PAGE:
Civitas was screaming something about the bodies twitching and pouring Bolter slugs into the inert forms.

Von Hölle reacted to the destruction of his cryopod by pointing at Compton and screaming something. But his words were lost in the noise of his machine and in the green energies that wrapped around his cage.

After von Hölle gestured at the four bodies of the creatures Civitas identified as some kind of ninja-assassin, he went back to his mad conductor routine with renewed vigor as the energies gathered around his cage.

The gestures had brought the dead ninjas back to life — or what Compton saw as some kind of undead life — with distorted joints sprouting strange claws and horny armor. They could now stand on two legs or run on all fours like some kind of malignant predatory beast.

As he moved to begin chopping on the umbilicals pumping green acids into Sandrine Petersen’s ’pod — Russel figured she was the primary victim he needed to save — he noticed the Stainless Steel Rat was using a different strategy on the cameramen. Instead of cutting the power lines which had them tethered to the giant circuit box on the far wall, Harry was machine-gunning the man-camera hybrids with his assault rifle.

And still complaining about the usefulness of grenades.

“As long as he keeps them off my back while I do the real work.”

It appeared that Officer Civitas’s Bolter shells had penetrated the heavy armor on the circuit box before he had turned his attention to the Malignants. But now he was doing his best to keep the predator-ninjas off of everybody’s backs. One of them got Civitas’s leg, but he kept firing with his Bolter.

“Wait a minute!” he said, seeing Civitas’s limbs were still intact, “Did I imagine that?” Blood covered the leg, but he could not tell if it belonged to Civitas.

After he freed Sandy, Det. Compton turned to the hoses to the pod housing her uncle. He was getting the hang of this now and he was able to turn his momentum on those blows into a secondary attack on the umbilicals to the next cryopod. Even before he was able to rescue Jenny Green, however, von Hölle became enraged that his “Conduits” were being severed.

The force-field around his cage suddenly turned off and von Hölle screamed.

“You don’t know what you’ve done!”

“I know exactly what I’ve done,” Compton replied. “I’ve annoyed you.”

“I was about to bring Erich through!”

“Erich is dead.”

“No. I have found a way to communicate with Erich. Through time.”

“Your friend is dead.”

“No! He’s on the other side. In a cold, dark place. I must bring him through!”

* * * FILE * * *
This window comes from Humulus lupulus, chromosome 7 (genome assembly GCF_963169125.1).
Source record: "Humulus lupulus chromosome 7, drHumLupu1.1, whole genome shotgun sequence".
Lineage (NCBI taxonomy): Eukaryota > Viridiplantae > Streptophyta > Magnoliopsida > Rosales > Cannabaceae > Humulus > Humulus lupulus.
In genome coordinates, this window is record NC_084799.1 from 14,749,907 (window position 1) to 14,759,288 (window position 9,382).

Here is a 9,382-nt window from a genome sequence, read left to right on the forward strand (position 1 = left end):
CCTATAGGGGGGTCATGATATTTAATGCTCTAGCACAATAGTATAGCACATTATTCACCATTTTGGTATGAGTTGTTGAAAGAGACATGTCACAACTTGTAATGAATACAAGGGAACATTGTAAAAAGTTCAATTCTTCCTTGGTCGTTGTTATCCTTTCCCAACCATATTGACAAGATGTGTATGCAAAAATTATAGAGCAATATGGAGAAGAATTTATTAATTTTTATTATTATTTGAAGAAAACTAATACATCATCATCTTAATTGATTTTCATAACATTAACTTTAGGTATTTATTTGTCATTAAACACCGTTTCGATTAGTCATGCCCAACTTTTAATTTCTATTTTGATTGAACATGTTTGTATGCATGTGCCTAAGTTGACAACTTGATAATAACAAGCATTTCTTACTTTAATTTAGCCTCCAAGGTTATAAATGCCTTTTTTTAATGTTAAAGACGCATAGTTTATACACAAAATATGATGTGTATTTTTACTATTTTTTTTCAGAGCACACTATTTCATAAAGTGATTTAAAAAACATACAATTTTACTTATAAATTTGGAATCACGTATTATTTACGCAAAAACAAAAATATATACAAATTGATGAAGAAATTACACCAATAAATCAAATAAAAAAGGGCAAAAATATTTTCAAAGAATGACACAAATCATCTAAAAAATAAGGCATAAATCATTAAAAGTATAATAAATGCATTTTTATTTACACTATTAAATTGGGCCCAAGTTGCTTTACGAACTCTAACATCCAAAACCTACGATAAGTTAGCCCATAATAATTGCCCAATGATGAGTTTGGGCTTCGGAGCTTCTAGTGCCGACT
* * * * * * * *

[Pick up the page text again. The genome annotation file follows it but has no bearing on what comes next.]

“So: What is it? Is he in a cold, dark place?” An image of the terraforming project on Pluto flashed through Russel’s mind. “Or are you talking to him through time?”

While he had the madman distracted, the Rat opened up on him. But von Hölle held up his hand and a rift appeared in the space just in front of him. The bullets from the assault rifle just disappeared into the rift.

Compton gave up on shooting von Hölle as a bad job and turned his attention to freeing last two civilians from their ’pods. When they slumped to the floor, Compton could see the other two officers were still busy with the Malignants.

“I guess I have to do everything myself.”

Although von Hölle was using some kind of Dark Lance on him, the weapon was not having much effect. He taunted the madman before attacking the armor on the Power Box with his nightstick, using it like a can-opener. Det. Compton had always thought of his nightstick with the blades extended as a medieval mace.

“A mace is kinda a can-opener. For canned Teutonic Knight.”

As the cables writhed to attack him, Russel cut the power and the tentacle-cables slumped to the ground. All the machinery went dark and von Hölle screamed.

The madman screamed, “You don’t know what you’ve done!” And then he made a run for it.

When you can open up rifts in space and step through, running is surprisingly easy.

Chaos Spreads
...From an Office in Old Town...

…To All of Luna City

Det. Russel Compton had already given up on his theory that the noxious gases reported by the LCFD had caused hallucinations in his fellow officers. After all, he had seen the building come alive with the same twisting cables which had thrown him out.

And then it proceeded to bury its own bottom floor.

The Crime Scene Recording Device had pretty much confirmed the craziest stuff they had found. Even had a audio recording of Civitas’s immortal line: “Either I’m a time-traveling sleepwalker…or something really weird is going on.”

Getting read the riot act did not serve to improve his mood. And now he was facing a blustering Bauhaus corporate executive named Markus Peterson.

“My brother tells me that my niece, Sandrine is missing and that you think it is something to do with bloody von Hölle? If anything happens to her I will have your badges!” the suit shouted.